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  • Writer's pictureWong Yee Tian

Passion Turn Into Career

Author: Wong Yee Tian

Editor: Nurul Izzah Aisa

Sumber Foto: Tee Ying Jie

Calligraphy, also known as "beautiful writing" has been valued as an art form in many different cultures around the world, but the importance of calligraphy in Chinese culture is unparalleled. Calligraphy was not only considered a decorative art form in China at the ancient time. However, it was considered the highest form of fine art, valued above painting and sculpture, and ranked alongside poetry as a means of self-expression and cultivation. How you wrote was actually as important as what you wrote.

To understand how calligraphy came to be so prominent, it is necessary to consider a variety of factors, such as the materials used in calligraphy and the nature of the Chinese script, as well as the esteem of writing and literacy in Traditional Chinese. In this contemporary era, Chinese calligraphy still remains strong on the global contemporary art scene with leading artists such as LiuDan, Wang Dongling and Xu Wubing. However, in Malaysia, calligraphy has faced many challenges in order to be sustained among the youths.

Located in a small town in Klang, a creative artist named Tee Ying Jie, 33, an award winning calligraphist who has exhibited locally and globally, catches the attention in the digital era as he makes calligraphy as a career meanwhile preserving the tradition of calligraphy.


Tee started his journey at 8 years old where he won a calligraphy competition and was awarded a free three month calligraphy class, which begins the new chapter of his life. Before this, his passion towards art was noticeable by his parents, resulting in him competing in local art competitions. Their concern is perhaps their only child would practice social skills and expand the networks through competition.

According to Tee, it was not a planned journey as many of us might think starting calligraphy at an early age is on account of interest.

“What inspired me the most is getting an award for calligraphy rather than the art itself,” Tee said.

Although Tee loves painting and drawing, he never thought calligraphy might be one of his interests before he met his mentor, Kerk Won Ho, a calligraphy teacher who inspired him the most in his journey.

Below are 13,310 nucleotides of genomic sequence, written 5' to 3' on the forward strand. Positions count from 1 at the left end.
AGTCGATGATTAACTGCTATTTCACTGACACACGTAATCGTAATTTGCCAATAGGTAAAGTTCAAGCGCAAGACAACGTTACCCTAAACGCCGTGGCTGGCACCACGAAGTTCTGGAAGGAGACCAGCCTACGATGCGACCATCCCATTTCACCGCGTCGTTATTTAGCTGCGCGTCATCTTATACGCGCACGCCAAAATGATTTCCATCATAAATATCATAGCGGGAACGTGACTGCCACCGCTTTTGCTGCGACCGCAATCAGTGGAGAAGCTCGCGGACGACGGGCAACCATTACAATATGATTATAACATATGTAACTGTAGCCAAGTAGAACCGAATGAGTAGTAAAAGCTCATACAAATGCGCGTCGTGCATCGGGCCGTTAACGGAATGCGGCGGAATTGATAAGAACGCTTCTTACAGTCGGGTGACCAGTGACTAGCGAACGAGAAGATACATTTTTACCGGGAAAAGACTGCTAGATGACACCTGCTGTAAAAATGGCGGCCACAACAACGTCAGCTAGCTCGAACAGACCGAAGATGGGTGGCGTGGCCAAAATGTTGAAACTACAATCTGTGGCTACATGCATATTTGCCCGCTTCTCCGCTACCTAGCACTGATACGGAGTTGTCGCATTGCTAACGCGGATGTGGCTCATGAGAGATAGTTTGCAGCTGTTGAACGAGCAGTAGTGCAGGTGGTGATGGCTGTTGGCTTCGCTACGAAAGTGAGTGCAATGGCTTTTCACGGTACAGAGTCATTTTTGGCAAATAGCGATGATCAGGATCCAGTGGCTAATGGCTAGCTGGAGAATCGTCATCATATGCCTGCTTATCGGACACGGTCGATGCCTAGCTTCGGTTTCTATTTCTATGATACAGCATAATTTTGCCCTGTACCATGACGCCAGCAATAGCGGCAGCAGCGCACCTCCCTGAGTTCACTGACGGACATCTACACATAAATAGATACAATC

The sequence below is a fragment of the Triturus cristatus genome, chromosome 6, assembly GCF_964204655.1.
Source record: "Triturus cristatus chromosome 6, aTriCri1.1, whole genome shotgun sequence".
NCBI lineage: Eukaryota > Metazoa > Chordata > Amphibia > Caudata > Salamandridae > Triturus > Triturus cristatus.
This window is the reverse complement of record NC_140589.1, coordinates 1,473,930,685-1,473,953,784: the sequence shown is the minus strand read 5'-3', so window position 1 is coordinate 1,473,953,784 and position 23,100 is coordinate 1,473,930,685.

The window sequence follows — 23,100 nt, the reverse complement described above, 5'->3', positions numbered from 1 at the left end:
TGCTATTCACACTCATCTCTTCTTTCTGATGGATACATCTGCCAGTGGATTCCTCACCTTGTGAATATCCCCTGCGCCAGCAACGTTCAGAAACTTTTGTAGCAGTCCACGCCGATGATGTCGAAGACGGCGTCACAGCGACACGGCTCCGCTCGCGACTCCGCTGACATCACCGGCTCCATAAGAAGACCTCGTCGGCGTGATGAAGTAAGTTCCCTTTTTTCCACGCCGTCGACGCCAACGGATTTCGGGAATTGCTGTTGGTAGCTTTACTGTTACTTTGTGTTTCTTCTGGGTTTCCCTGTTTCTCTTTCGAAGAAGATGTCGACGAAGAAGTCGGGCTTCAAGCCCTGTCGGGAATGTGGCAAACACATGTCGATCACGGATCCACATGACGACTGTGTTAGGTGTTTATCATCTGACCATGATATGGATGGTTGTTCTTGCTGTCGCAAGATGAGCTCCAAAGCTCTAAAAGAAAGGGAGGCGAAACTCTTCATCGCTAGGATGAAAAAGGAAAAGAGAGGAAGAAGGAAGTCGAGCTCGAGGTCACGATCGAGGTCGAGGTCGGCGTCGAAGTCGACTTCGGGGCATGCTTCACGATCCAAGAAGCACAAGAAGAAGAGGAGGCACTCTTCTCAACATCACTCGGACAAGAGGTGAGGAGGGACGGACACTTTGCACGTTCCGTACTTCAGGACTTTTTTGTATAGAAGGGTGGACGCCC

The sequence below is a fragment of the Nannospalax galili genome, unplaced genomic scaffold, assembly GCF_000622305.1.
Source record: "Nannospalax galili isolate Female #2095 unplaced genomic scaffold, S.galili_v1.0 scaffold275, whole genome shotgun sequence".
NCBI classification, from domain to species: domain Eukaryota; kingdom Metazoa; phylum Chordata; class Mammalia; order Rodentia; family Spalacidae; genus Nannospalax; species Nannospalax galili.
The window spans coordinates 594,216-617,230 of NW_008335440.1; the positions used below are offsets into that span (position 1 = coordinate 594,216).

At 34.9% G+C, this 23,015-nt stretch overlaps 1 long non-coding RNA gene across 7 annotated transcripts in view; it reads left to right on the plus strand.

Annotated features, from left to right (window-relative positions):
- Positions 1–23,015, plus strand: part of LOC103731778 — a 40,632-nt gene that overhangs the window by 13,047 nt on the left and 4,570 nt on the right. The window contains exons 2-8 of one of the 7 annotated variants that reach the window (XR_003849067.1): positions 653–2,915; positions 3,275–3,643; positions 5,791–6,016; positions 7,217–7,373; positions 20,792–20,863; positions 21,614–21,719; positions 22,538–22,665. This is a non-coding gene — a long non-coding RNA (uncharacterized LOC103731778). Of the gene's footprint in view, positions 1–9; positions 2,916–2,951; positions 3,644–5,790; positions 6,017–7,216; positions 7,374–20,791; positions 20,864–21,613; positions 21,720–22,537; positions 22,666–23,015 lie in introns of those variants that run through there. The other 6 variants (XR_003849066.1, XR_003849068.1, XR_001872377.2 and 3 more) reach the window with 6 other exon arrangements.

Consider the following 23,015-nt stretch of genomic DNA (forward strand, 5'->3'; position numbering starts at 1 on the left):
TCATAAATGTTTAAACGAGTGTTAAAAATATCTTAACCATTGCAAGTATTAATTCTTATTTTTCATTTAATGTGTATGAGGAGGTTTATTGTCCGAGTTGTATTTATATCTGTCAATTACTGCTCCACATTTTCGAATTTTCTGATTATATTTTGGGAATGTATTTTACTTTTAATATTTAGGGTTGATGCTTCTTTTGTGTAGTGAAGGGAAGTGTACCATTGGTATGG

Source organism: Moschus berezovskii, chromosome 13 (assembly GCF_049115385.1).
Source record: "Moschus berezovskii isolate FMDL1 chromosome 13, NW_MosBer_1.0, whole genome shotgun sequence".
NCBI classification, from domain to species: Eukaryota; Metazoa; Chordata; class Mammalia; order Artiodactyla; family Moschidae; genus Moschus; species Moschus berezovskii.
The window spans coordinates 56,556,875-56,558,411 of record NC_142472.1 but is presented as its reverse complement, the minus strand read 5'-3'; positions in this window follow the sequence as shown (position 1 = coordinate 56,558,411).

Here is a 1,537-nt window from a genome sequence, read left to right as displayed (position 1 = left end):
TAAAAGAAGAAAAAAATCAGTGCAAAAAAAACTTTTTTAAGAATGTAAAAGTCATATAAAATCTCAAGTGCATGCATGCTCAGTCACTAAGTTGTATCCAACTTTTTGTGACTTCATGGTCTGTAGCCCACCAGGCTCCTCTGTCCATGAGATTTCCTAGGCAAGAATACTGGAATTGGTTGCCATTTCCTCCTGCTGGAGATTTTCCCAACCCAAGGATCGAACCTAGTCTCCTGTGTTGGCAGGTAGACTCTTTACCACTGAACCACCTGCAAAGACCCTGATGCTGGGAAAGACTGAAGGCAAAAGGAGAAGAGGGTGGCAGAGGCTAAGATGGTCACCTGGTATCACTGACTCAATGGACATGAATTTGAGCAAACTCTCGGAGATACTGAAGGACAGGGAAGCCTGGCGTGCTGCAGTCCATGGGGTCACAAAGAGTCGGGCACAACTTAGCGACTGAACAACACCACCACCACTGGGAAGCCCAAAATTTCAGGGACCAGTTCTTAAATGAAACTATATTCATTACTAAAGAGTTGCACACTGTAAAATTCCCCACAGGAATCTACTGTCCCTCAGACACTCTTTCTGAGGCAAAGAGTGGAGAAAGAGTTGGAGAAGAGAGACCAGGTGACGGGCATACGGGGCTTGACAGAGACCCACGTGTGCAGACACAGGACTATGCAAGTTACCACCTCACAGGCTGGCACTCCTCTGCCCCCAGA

Being an artist as a career path was once his ambition but the idea was opposed by his parents. His determination towards art and calligraphy has convinced the parents to pursue his study as a graphic designer. Sooner, he found that as a graphic designer was not enough to fulfill his passion in calligraphy. Hence, he decided to make the passion into a career.

At first, he is humble to articulate how his calligraphic work differs from others because he believes he is still on the learning journey, although he confesses that he enjoys incorporating elements of Western art with his Chinese calligraphy. Later, he decided to concentrate on Chinese calligraphy. Now, he has a range of students at the age of 6 to 90.

Tee mentioned that calligraphy art is hard to survive in Malaysia. This is on account of lacking appreciation for the art form as people from all walks of life think that calligraphy is easy to create without acknowledging the hard work behind it.


Tee revealed that calligraphy is the most powerful form to express the meaning, feelings and connect everyone on a single rice paper.

As the saying goes, “A picture tells a thousand words” is best described in calligraphy where the letters are the pieces of puzzle to tell a story.

“To understand calligraphy is not easy yet not difficult because every letter tells you the meaning and message delivered by the calligrapher is clear on the paper,” says Tee.

Calligraphy had distant roots in pictographs distilled from natural forms, both writing and painting are thought to be hardwired to nature itself.

“Its energy flows from the body, through the brush and into the ink then it becomes something that matters,” explains Tee.

The resulting strokes and lines are allied to a polygraph read-out of the soul, revealing its moral strengths and exposing its disaccordance.

It emphasizes the expression of emotions which needs the calligrapher to coordinate the body and the mind to select the best styling for the presentation of the passage content.

In recent years, Tee won four awards in an online competition organized by Superior Culture, Hong Kong, a professional competition organizers for artistic cross-cultural development, including first place in the Single-Character Huaichun category, gold in the "Fu" Chinese Huaichun category, and a congratulatory message in both the Huaichun and Spring Couplet categories.

On the other perspectives, Tee also appreciates the fact that Chinese calligraphy is still an essential art form and he does not believe it will ever lose its significance, whether as wall decorations or inscriptions on packages or cards.

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